I havent’ read all of the Professor Robert Langdon books, but immediately one doesn’t get the sense that they cannot catch him on this adventure without knowing his prior exploits. In fact the only book with Langdon I’ve ever read was The Da Vinci Code. I tried to watch the movie versions of other books such as Angels and Demons and Inferno. But if you are anything like me you will understand what I mean when I say it creeps me out watching a movie adoptation of a book I haven’t read. Even when I know the chances are very high that I will never read it. For that 0.00001% that I change my mind, I will never be able to forgive myself for watching the movie first. Please tell me you get it.
But I digress. Origin.
Dan Brown has stayed true to Langdon’s character and has kept the typical tropes as introduced in earlier works. Langdon is still the ever curious religion questioning historian who has a deep fascination with symbols and their meanings. There’s still danger, thriller and a flirty love story in the undertone of his adventure. And as always Dan Brown packs in so much activity in a 1-2 day narrative that when you actually think about it seems damn near impossible, but when you are lost in the tale the suspension of disbelief is so deep that the value and meaning of time ceases to matter. Very crafty of Dan Brown.
Origin is packed with layers upon layers of religious convictions or better yet – challenges to religious convictions. It is set in religious Spain, more correctly a Spain that is trying to find the point of religion in an evolving world. Dan Brown’s story survives off the pitting of religion against technology and a constant battle of which of the two will be the creed of the future. There’s also a pursuasiveness that perhaps the two could coexist.
The story follows assassinated futurist and athiest Edmon Kirsh whose character is both controversial for the times and provocative of religion to say the least. Another character from whose view we see the world is bereaved former soldier Admiral Luis Avila. We also get a glimpse into the future King of Spain Julian’s point of view and trusted religious confidant Bishop Antonio Valdespino. Leading the way through the maze of codes and mysteries is the Princes fiance and Kirsh’s friend Ambra Vidal and Langdon. Of all the characters my favourite and the one who stole my heart to break it is Winston … I will let you discover Winston for yourself.
Everything is never as it seems in Dan Brown’s books. Just when you think you know where he is going with something a new twist can create the biggest of doubt. As long winded as the story is, the chapters are short, and concise working well with the pace of the thrill and adventure in the book. There’s a ‘treasure hunt’ element to Dan Brown’s Langdon stories. A sense of puzzle solving before getting to the next level, something has to be resolved, similar to playing a TV or PC game.
Dan Brown also places such great effort in educating his readers about his settings. That is his strength. He infuses his narratives with so much fact, history and symbolism that by the time the fiction comes it either gets absorbed as truth or goes unnoticed.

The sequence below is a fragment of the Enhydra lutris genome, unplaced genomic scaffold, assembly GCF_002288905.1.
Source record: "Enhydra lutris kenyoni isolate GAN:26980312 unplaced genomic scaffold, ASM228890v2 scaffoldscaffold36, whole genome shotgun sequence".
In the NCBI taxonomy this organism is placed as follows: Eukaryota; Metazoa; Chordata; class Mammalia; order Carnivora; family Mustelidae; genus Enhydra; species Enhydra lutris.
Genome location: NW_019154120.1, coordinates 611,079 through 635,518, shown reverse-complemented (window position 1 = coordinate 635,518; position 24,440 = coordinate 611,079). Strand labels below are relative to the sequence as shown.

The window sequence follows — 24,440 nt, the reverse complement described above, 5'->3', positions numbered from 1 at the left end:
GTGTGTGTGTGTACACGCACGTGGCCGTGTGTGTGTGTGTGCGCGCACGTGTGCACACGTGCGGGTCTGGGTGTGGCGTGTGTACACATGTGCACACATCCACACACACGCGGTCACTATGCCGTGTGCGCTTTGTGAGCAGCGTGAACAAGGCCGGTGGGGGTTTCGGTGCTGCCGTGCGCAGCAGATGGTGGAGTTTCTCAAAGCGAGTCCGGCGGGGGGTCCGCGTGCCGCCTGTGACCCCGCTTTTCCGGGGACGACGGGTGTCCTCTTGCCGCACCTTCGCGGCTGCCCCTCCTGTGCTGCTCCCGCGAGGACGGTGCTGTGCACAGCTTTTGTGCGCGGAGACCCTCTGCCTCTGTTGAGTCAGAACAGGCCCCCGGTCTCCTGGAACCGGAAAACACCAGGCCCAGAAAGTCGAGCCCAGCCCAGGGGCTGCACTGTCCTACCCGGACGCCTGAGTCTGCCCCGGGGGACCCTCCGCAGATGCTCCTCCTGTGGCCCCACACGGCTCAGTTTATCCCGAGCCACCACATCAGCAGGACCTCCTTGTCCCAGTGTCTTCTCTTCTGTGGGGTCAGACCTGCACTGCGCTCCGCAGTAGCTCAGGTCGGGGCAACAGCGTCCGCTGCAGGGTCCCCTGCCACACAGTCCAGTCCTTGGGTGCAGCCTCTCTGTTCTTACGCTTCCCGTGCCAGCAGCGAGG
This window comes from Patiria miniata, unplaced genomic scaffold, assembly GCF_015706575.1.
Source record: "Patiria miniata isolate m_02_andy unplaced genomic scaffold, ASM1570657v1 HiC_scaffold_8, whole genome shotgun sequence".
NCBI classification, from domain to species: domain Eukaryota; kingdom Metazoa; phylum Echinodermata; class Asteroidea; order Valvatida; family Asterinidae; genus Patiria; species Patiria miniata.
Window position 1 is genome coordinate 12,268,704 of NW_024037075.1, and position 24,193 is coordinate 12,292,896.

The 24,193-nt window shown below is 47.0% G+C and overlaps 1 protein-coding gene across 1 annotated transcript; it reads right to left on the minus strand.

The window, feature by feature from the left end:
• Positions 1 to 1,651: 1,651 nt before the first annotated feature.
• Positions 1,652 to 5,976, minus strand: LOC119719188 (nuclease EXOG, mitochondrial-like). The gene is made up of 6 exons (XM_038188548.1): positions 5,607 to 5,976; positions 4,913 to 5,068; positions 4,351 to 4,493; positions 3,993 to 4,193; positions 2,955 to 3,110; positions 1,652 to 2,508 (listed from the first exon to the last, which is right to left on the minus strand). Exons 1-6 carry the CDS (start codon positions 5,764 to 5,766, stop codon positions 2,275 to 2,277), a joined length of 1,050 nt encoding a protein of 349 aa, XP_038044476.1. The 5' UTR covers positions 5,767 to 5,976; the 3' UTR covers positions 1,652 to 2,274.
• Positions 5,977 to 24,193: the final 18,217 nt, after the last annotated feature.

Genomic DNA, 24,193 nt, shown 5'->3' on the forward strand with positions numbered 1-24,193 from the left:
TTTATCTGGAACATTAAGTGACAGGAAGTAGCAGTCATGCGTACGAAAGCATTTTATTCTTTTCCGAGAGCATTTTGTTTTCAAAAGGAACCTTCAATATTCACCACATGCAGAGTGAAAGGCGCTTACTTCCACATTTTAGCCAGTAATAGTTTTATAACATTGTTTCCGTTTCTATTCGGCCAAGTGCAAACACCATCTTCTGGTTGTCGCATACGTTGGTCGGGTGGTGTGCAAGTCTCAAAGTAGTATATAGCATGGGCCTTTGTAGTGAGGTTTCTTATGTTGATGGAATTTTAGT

In Origin Dan Brown has woven together an intricate tale of humanity as it stands today coloured by great questions on how we will look tomorrow. Through out the book the great phrase governing the mystery is: ‘Where do we come from? Where are we going?’ Both questions need a sober introspection of present day reality. Pitting religion against technology to answer these questions it is amazing the revelation that comes with consolidating the entire book as an answer to these.
Though slightly alarmist, I dare say I’m enclined to agree with the discovery made by Kirsh as well as the subtle warning it carries. I cannot say more for fear of spoiling this read as the discovery hidden in the final reveal of this character’s life’s work needs to unfold in an innocent mind for it to have any impact.
I must admit I took a while reading this book – not because I didn’t enjoy it but because my life had taken a number of its own turns and it became difficult to keep up with the reading. However everytime I went back it was easy to find my place and my pace.
All in all I’d rate the book a 3.5-4 stars out of 5. That is only because if we are being honest Dan Brown’s books do tend to have a long winded tedious element to them where you wish you could just ask him to get to the point alread, this can even render some of the chapters repetitive or unnecessary all together. However as always he pulls it all together – I didn’t much like the ending either, I felt like the book could have ended a few pages earlier. Nothing of substance was revealed and it took away from the climax.
As always, when Dan Brown picks a location, he sparks a desire to see that place in the hearts of most of his readers. I am no exception. Spain is now on my bucket list.